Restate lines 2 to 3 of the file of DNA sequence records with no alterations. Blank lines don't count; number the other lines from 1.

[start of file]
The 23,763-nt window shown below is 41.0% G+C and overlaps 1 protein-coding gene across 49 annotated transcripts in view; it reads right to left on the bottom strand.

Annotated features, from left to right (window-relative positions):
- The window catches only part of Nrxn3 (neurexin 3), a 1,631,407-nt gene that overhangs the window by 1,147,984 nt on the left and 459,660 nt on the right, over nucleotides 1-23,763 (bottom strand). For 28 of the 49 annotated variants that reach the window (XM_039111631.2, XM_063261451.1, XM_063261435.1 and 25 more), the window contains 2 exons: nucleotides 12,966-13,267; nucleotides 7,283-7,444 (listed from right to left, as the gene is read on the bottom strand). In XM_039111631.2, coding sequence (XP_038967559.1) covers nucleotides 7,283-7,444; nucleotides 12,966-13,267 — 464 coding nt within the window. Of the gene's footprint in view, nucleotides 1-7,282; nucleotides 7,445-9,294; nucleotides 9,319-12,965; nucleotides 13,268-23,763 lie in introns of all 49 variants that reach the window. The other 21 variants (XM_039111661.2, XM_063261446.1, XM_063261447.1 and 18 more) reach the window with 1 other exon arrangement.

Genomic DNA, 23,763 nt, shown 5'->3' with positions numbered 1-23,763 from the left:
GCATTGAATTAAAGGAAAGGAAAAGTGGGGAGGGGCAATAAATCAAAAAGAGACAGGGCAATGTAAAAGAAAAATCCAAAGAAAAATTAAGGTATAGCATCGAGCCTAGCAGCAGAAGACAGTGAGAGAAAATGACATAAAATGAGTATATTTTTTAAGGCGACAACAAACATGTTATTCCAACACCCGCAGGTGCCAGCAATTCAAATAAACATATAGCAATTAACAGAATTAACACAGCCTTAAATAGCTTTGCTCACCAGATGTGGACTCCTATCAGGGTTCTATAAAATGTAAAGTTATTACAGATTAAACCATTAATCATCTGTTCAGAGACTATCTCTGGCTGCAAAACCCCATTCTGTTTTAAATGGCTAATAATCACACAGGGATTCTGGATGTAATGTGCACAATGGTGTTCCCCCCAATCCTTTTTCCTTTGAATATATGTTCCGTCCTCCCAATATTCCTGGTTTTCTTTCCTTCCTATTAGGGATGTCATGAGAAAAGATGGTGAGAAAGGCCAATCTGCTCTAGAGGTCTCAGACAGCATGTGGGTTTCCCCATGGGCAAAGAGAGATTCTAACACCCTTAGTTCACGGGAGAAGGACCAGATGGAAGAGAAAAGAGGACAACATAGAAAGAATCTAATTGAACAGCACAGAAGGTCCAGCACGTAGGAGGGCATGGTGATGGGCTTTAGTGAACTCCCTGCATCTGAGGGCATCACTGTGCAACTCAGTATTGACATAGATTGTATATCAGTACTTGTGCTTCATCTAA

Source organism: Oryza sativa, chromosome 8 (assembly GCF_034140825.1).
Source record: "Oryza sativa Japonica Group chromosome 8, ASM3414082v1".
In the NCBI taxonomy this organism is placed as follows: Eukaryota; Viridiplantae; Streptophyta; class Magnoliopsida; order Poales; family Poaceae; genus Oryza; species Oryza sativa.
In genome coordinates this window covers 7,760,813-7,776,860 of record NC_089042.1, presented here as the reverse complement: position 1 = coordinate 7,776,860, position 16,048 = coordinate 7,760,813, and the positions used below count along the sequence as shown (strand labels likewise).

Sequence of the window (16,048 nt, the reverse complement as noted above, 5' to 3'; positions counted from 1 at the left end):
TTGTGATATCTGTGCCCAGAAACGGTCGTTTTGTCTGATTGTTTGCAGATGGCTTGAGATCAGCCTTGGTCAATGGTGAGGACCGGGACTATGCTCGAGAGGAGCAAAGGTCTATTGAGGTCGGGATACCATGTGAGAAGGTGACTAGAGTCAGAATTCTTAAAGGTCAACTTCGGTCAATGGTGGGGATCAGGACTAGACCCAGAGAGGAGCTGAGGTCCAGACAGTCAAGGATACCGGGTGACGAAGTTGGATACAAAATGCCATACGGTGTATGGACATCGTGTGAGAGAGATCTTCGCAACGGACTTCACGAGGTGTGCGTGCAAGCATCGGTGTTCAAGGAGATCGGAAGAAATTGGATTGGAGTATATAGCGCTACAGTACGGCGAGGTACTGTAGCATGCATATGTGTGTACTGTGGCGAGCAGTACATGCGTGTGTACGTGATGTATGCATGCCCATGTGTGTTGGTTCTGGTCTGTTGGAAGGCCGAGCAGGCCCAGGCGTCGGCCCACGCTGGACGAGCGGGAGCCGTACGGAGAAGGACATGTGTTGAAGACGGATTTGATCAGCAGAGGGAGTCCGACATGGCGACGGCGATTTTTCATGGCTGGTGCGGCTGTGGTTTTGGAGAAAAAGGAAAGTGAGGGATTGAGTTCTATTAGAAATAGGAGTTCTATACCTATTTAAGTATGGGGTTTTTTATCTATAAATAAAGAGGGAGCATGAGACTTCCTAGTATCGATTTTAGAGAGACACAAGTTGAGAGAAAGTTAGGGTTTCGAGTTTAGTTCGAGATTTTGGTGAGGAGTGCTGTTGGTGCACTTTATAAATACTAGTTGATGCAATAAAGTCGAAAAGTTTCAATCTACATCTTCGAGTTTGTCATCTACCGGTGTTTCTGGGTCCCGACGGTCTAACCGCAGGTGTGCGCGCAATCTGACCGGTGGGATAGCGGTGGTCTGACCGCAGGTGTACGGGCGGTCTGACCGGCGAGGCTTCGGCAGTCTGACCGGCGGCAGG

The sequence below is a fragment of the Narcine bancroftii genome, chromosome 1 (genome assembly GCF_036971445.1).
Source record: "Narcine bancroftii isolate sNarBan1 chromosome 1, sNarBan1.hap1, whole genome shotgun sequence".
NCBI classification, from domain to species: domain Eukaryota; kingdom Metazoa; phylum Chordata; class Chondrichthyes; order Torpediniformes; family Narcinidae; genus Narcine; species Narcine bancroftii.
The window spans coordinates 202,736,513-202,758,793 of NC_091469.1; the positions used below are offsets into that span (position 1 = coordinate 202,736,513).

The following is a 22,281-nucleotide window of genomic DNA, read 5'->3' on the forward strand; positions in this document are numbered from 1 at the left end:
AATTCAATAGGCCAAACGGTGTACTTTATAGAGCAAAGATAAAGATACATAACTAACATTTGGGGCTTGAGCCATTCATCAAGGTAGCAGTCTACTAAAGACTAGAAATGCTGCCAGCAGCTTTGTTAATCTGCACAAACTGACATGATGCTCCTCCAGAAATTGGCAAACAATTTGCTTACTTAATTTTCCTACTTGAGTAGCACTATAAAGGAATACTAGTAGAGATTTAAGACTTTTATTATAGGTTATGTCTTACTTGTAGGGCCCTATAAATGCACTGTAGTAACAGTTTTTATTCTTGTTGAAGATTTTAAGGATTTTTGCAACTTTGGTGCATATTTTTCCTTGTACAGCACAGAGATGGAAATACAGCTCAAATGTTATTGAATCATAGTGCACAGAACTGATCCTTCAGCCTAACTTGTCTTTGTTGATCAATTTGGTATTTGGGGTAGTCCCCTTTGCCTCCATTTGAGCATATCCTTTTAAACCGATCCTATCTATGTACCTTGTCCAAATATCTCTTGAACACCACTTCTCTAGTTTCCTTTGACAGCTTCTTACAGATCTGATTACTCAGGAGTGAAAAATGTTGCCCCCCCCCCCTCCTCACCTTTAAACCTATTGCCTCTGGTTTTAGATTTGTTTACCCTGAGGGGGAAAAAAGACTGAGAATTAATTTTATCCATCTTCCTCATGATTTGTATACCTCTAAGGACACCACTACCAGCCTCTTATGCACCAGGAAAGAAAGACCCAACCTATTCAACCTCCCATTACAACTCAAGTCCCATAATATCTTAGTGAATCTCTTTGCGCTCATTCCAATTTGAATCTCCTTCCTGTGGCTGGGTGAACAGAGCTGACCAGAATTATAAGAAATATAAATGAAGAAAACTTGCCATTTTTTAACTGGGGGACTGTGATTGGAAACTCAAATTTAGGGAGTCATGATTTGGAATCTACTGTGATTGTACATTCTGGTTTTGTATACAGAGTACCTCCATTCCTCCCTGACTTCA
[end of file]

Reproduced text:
Annotated features, from left to right (window-relative positions):
- The window catches only part of Nrxn3 (neurexin 3), a 1,631,407-nt gene that overhangs the window by 1,147,984 nt on the left and 459,660 nt on the right, over nucleotides 1-23,763 (bottom strand). For 28 of the 49 annotated variants that reach the window (XM_039111631.2, XM_063261451.1, XM_063261435.1 and 25 more), the window contains 2 exons: nucleotides 12,966-13,267; nucleotides 7,283-7,444 (listed from right to left, as the gene is read on the bottom strand). In XM_039111631.2, coding sequence (XP_038967559.1) covers nucleotides 7,283-7,444; nucleotides 12,966-13,267 — 464 coding nt within the window. Of the gene's footprint in view, nucleotides 1-7,282; nucleotides 7,445-9,294; nucleotides 9,319-12,965; nucleotides 13,268-23,763 lie in introns of all 49 variants that reach the window. The other 21 variants (XM_039111661.2, XM_063261446.1, XM_063261447.1 and 18 more) reach the window with 1 other exon arrangement.